President Donald Trump’s hesitance to quickly back a nearly $30 billion rail-tunnel project to connect New York City to New Jersey was derided by Hillary Clinton on Friday night as an effort “to settle petty political scores.”
Clinton was speaking to members of the real estate industry at a gathering of the Regional Plan Association (RPA) in New York.
The so-called Gateway plan, estimated at $13.5 billion in 2011, is now projected to cost $29.5 billion, according to a letter this month from a group of House members to Mick Mulvaney, director of the U.S. Office of Management and Budget.
In March, President Trump threatened to veto an omnibus spending bill that included funding for the state-federal project, saying he was concerned that the federal government would be saddled with the full cost -- as New York and New Jersey sought to pay their shares with money borrowed from Washington.
In March, journalist Josh Barro defended the president's cautious approach in an opinion article at BusinessInsider.com.
"Like most underground rail projects in New York, it's going to cost about five times as much as it should," Barro wrote.
"Like most underground rail projects in New York, it's going to cost about five times as much as it should."
The president’s critics, however, charged that Trump was simply looking to cause problems for Senate Minority Leader Chuck Schumer, D-N.Y., one of Trump’s most vocal detractors.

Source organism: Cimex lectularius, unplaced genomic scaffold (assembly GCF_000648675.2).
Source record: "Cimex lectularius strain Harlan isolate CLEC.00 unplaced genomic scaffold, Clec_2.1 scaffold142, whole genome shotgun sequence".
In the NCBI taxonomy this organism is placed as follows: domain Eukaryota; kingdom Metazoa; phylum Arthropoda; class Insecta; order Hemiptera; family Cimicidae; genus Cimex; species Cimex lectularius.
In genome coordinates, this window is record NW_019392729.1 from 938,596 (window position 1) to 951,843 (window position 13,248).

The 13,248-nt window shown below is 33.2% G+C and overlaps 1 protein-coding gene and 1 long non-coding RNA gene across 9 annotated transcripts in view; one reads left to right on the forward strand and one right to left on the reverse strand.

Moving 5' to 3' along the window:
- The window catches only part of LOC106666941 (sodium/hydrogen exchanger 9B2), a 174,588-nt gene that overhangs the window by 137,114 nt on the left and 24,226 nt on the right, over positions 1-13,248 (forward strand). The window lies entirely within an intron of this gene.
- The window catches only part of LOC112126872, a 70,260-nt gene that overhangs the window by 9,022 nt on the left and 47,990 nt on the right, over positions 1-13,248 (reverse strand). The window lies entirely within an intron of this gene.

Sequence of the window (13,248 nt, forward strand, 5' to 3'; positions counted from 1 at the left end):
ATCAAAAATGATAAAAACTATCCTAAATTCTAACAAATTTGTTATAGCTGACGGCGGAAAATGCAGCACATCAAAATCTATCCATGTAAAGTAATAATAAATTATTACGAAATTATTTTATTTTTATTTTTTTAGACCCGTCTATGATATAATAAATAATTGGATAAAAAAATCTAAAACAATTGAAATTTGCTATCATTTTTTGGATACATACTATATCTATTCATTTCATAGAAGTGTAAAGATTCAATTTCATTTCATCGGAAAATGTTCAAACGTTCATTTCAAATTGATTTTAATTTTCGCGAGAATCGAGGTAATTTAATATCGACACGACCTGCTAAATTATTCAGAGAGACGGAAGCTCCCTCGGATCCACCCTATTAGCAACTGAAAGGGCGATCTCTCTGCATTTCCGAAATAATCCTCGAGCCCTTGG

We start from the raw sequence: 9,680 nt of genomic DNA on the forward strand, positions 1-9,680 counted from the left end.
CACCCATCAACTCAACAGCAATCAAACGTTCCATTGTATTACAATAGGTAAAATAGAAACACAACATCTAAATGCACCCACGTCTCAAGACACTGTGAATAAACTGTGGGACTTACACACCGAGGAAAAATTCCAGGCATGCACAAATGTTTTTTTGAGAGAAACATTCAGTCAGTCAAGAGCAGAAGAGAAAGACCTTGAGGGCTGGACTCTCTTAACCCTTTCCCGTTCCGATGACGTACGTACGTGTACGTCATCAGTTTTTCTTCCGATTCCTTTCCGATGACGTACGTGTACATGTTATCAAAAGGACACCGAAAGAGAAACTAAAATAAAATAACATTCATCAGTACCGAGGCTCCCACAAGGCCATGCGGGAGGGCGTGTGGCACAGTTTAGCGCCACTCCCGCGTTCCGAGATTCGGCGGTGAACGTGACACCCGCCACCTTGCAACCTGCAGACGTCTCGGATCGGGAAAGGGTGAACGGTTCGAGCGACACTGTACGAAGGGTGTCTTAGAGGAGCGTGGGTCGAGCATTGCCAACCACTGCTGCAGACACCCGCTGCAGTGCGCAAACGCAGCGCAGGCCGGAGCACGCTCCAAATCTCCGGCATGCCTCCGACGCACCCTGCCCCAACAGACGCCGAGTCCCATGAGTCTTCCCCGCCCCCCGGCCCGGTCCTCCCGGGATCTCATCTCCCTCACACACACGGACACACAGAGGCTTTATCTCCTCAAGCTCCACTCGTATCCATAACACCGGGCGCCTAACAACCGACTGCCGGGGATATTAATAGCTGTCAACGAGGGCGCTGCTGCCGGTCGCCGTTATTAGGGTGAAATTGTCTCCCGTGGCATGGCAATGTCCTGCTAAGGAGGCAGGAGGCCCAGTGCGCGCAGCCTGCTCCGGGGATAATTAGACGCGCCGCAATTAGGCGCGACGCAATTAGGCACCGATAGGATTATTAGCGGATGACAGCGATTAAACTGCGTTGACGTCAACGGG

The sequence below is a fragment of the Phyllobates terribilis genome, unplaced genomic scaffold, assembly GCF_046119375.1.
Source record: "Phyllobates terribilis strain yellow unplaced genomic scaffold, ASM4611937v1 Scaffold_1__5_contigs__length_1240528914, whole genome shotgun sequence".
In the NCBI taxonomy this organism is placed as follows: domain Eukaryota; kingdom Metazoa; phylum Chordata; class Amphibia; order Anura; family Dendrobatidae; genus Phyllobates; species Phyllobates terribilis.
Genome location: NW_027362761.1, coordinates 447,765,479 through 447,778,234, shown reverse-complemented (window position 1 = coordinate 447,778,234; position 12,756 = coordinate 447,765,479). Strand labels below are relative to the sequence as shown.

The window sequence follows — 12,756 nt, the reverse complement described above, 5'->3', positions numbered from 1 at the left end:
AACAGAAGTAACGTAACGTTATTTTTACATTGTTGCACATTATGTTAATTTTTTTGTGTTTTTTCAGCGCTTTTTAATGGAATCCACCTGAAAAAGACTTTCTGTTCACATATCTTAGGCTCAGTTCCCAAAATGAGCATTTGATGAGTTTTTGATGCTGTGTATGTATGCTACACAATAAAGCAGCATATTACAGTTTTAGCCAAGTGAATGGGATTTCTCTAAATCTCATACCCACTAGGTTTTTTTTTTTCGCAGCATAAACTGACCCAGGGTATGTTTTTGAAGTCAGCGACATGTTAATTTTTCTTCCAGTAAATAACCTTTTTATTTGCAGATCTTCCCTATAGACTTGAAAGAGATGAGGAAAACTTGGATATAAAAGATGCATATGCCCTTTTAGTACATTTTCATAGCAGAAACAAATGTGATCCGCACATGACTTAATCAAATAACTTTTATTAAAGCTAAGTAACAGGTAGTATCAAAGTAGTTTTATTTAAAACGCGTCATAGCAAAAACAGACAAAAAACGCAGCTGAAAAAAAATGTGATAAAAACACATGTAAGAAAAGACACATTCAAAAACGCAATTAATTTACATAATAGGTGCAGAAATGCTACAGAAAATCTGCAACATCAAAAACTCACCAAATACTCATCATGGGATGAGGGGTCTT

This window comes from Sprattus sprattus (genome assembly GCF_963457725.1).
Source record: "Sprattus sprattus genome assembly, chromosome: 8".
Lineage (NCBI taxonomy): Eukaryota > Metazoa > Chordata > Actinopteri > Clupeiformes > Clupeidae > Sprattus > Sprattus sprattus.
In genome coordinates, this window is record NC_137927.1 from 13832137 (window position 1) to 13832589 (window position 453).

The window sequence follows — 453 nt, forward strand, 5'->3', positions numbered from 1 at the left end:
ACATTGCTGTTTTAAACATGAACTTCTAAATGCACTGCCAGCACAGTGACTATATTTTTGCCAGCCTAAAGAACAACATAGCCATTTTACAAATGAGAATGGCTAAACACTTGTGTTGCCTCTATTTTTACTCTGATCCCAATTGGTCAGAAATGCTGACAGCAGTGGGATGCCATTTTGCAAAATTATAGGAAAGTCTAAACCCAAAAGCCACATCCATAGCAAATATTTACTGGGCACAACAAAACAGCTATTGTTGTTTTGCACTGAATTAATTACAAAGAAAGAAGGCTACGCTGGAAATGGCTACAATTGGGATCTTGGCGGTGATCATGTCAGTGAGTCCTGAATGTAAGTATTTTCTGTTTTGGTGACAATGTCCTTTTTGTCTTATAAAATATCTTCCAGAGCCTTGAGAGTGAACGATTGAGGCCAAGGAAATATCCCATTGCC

It was that view that Clinton appeared to be seizing on Friday night.
“It’s time for the Trump administration to stop using this vital project to settle petty political scores,” Clinton told the RPA gathering, Politico reported.
“It’s time for the Trump administration to stop using this vital project to settle petty political scores.”
Earlier Friday, a group of mostly Democratic lawmakers in New Jersey voiced support for the project, with one saying that federal funding for the plan is being blocked by “moocher” states that oppose subsidies for New Jersey while accepting federal dollars for their own needs.
New Jersey, considered the nation’s third wealthiest state, ranks among a handful of states that pay Washington more tax dollars than they get back in services.
"They're picking on states like ours that have historically sent resources over to them," U.S. Rep. Gottheimer, D-N.J., said, according to NJ.com. "You want to keep score? We'll keep score. We're going to come after them every single time they're going to play this."
The existing rail tunnel connecting New York City and New Jersey below the Hudson River is decades old and suffered significant damage during Hurricane Sandy in 2012. As a result, rail lines that use the tunnel – including Amtrak and NJ Transit – experience frequent service interruptions in part because of ongoing repair work.